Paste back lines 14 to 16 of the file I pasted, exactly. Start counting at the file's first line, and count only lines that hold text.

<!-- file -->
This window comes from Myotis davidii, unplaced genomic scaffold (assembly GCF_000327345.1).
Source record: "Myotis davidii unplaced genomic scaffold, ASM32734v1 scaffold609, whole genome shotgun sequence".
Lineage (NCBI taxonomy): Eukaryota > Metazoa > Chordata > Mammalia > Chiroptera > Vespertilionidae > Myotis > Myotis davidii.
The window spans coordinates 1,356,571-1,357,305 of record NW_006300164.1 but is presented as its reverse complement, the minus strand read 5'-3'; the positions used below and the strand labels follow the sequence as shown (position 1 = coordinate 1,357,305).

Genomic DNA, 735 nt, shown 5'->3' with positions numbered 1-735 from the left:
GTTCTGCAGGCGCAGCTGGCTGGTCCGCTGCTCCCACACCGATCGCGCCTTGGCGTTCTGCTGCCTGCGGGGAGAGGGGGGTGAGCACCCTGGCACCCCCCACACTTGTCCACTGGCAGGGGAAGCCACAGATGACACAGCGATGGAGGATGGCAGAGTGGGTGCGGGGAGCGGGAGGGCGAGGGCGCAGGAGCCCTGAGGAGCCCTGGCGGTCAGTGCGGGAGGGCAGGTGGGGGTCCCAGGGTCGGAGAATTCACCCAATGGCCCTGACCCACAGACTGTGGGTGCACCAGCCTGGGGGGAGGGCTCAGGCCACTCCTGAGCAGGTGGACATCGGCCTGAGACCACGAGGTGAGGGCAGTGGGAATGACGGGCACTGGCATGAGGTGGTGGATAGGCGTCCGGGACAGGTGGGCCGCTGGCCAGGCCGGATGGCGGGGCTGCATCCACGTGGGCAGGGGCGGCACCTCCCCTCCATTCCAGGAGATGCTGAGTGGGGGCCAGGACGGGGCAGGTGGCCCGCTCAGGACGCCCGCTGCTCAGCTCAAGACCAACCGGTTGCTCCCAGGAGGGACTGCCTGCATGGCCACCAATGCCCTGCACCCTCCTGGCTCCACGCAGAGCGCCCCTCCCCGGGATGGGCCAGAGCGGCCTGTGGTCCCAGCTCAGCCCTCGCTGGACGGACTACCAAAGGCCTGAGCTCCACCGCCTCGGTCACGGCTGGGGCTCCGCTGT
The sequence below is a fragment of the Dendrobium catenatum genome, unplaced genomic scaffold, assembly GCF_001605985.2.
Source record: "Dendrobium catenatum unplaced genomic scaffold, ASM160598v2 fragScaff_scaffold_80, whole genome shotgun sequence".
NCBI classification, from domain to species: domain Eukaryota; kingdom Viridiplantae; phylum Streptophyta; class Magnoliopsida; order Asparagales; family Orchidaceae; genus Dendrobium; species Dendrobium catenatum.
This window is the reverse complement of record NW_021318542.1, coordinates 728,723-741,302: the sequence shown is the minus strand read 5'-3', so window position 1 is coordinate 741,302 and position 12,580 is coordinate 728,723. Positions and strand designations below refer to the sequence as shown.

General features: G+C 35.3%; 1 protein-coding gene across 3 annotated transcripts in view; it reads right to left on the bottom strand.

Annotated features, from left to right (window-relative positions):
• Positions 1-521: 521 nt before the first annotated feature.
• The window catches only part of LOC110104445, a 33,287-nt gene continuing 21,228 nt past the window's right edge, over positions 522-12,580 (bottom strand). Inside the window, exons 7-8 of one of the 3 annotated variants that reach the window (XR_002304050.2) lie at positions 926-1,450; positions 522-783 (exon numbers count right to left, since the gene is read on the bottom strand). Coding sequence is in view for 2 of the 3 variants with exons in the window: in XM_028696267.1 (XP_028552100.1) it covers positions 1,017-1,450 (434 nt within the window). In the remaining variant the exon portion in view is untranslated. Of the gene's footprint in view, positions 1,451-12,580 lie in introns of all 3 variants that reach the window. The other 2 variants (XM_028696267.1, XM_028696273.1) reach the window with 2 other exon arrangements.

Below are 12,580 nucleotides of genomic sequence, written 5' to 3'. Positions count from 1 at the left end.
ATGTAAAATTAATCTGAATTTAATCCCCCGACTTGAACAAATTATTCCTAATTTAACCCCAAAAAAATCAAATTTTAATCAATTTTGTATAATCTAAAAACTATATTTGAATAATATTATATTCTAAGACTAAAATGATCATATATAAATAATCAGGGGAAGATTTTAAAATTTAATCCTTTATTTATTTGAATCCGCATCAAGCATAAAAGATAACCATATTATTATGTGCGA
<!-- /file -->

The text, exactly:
• The window catches only part of LOC110104445, a 33,287-nt gene continuing 21,228 nt past the window's right edge, over positions 522-12,580 (bottom strand). Inside the window, exons 7-8 of one of the 3 annotated variants that reach the window (XR_002304050.2) lie at positions 926-1,450; positions 522-783 (exon numbers count right to left, since the gene is read on the bottom strand). Coding sequence is in view for 2 of the 3 variants with exons in the window: in XM_028696267.1 (XP_028552100.1) it covers positions 1,017-1,450 (434 nt within the window). In the remaining variant the exon portion in view is untranslated. Of the gene's footprint in view, positions 1,451-12,580 lie in introns of all 3 variants that reach the window. The other 2 variants (XM_028696267.1, XM_028696273.1) reach the window with 2 other exon arrangements.

Below are 12,580 nucleotides of genomic sequence, written 5' to 3'. Positions count from 1 at the left end.
ATGTAAAATTAATCTGAATTTAATCCCCCGACTTGAACAAATTATTCCTAATTTAACCCCAAAAAAATCAAATTTTAATCAATTTTGTATAATCTAAAAACTATATTTGAATAATATTATATTCTAAGACTAAAATGATCATATATAAATAATCAGGGGAAGATTTTAAAATTTAATCCTTTATTTATTTGAATCCGCATCAAGCATAAAAGATAACCATATTATTATGTGCGA